One health; — many diseases

Originally published in the April 15, 1890 issue of the Christian Science Series (Vol. 1, No. 24)

The logic of fostering health and morality, versus the guess-work of fighting disease and sin.

When we consider the changes made in the fundamental principles of religious beliefs during the last few centuries, there is certainly much to encourage us; we must conclude also that had they been wholly right, there would have been no need of change: and going still further, to contemplate the conditions under which some of those changes were made, we may well entertain doubts as to whether they are not yet susceptible of further improvement. Because they have changed, we may be sure they formerly were not wholly right; though this fact may not imply that they are wholly wrong. The observer at present sees much to indicate the tendency to disregard ancient beliefs; or at least to refuse to accept them simply because they may have come to us through channels to which we are willing to concede perfect respect. He also finds in humanity an increasing desire to raise their coverings and search for their hidden Principle , — thus showing man's inclination to "Prove all things and hold fast that which is good."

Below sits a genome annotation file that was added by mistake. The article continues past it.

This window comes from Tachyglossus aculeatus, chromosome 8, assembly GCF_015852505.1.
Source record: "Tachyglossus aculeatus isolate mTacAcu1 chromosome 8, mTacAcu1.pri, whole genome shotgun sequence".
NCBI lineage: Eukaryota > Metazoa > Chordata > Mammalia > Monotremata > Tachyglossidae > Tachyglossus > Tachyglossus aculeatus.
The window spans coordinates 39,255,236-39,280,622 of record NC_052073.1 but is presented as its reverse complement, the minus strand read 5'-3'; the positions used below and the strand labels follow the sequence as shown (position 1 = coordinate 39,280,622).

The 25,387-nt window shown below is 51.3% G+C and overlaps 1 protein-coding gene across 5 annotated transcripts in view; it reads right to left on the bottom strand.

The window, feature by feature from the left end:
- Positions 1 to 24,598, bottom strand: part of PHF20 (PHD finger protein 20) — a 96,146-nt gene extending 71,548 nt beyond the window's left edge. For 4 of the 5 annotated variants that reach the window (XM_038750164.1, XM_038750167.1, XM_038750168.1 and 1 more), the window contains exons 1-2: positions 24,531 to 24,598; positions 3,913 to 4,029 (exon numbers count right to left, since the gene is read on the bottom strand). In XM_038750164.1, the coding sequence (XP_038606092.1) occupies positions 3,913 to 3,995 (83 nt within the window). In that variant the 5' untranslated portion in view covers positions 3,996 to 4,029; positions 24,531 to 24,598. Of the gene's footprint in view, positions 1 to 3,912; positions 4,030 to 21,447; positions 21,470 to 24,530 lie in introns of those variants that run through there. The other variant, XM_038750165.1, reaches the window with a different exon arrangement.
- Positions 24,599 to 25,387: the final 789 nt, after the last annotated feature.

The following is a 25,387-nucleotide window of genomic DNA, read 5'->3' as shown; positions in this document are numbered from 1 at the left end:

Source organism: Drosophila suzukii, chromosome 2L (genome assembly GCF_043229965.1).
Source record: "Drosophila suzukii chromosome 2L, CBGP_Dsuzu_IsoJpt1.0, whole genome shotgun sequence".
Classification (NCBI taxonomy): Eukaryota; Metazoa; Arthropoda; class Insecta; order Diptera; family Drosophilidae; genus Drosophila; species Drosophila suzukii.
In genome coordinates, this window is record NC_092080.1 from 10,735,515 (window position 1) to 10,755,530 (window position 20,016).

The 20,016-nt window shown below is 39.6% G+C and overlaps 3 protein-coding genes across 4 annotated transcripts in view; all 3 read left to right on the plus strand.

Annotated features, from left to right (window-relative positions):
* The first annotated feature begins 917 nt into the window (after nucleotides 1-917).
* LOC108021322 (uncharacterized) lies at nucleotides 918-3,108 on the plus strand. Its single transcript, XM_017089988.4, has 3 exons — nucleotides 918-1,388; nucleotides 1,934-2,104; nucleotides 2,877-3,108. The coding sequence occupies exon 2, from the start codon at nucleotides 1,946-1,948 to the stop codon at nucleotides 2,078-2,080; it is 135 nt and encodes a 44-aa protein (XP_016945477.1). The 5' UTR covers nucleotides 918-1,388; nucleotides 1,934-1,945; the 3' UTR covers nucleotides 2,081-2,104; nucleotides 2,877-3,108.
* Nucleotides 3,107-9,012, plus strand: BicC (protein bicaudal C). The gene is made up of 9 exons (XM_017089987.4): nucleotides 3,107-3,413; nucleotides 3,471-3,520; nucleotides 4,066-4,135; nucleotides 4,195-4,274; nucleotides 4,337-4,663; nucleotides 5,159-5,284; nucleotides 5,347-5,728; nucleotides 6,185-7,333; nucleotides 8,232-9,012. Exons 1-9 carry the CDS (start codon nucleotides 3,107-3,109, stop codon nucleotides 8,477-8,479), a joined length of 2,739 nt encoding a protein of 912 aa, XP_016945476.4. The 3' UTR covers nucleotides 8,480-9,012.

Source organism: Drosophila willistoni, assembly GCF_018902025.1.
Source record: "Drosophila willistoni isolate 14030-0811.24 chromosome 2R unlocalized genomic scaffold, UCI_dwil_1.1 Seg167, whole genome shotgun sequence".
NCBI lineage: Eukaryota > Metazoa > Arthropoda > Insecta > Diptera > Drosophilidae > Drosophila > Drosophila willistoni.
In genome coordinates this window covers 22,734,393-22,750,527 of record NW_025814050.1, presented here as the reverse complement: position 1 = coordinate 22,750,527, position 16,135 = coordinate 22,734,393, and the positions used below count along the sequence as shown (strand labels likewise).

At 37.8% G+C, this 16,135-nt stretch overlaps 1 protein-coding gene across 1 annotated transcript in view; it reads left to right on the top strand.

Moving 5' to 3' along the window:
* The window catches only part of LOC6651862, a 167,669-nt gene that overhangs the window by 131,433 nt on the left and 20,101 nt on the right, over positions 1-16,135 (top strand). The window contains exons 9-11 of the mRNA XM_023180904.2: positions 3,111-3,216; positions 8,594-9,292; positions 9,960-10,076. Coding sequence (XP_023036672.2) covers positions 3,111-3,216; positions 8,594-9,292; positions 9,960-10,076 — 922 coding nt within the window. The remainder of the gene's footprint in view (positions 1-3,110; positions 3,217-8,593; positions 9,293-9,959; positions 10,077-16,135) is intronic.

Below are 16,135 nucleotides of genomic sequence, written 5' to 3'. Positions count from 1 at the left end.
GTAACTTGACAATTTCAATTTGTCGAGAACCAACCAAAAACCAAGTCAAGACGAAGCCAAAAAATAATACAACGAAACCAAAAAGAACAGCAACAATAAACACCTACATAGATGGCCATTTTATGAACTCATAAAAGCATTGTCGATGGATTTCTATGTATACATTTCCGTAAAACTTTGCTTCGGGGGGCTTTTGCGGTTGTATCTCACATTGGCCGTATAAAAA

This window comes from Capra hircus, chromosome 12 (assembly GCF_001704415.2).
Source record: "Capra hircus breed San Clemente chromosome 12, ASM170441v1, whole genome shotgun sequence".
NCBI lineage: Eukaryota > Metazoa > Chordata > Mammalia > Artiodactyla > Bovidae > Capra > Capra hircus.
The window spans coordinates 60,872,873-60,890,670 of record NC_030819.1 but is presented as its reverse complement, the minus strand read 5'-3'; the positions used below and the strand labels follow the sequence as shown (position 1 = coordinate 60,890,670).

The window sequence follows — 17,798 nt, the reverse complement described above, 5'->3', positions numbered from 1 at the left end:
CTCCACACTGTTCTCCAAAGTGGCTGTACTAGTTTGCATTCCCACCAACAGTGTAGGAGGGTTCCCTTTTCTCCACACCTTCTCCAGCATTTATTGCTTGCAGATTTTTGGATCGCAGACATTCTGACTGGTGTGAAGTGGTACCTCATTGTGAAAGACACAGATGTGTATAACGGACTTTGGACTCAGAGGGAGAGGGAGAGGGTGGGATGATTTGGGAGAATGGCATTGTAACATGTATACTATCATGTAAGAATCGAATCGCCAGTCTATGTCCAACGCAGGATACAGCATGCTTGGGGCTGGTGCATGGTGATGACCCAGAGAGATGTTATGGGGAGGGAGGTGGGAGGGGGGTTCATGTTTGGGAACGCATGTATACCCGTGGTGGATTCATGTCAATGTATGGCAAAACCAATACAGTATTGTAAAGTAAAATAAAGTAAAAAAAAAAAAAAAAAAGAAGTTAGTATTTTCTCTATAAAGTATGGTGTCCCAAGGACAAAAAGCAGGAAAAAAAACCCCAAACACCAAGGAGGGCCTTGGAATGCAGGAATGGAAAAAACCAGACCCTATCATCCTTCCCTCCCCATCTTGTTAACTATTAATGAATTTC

Beliefs of a spiritual nature are not only satisfying to the believer, but they usually point to a higher goal. Their tendency is to elevate thought; and from this higher attitude of thought a much higher conception is reached. It is certainly fair to presume that any advanced condition that is conceivable, can be attained. The mere fact that man conceives of a spiritual existence, must be accepted as a proof of such existence; and the fact that each new conception is in advance of its predecessor, proves the prime Cause still to be far in advance of any position of thought yet attained. Again: the fact that each attitude of thought is in advance of and better than the last, is worthy of consideration as proof that the great causative Principle is infinite goodness; and that man actuated by such Principle , may, in his own consciousness, find conceptions that, by putting off the things that are of the past, would place him at a point far beyond the scenes of discord known only to the mortal senses. Inasmuch as there always has been much discussion in regard to the likelihood of existence beyond what is called time, it may not be out of place to ask for some proof of such existence, other than simple assertions born of mere belief; belief indulged practically to the same extent by both civilized and uncivilized nations. Beliefs not based upon understanding come so far short of the ideal, they are but little in advance of "Faith without works;" which St. James tells us "is dead."

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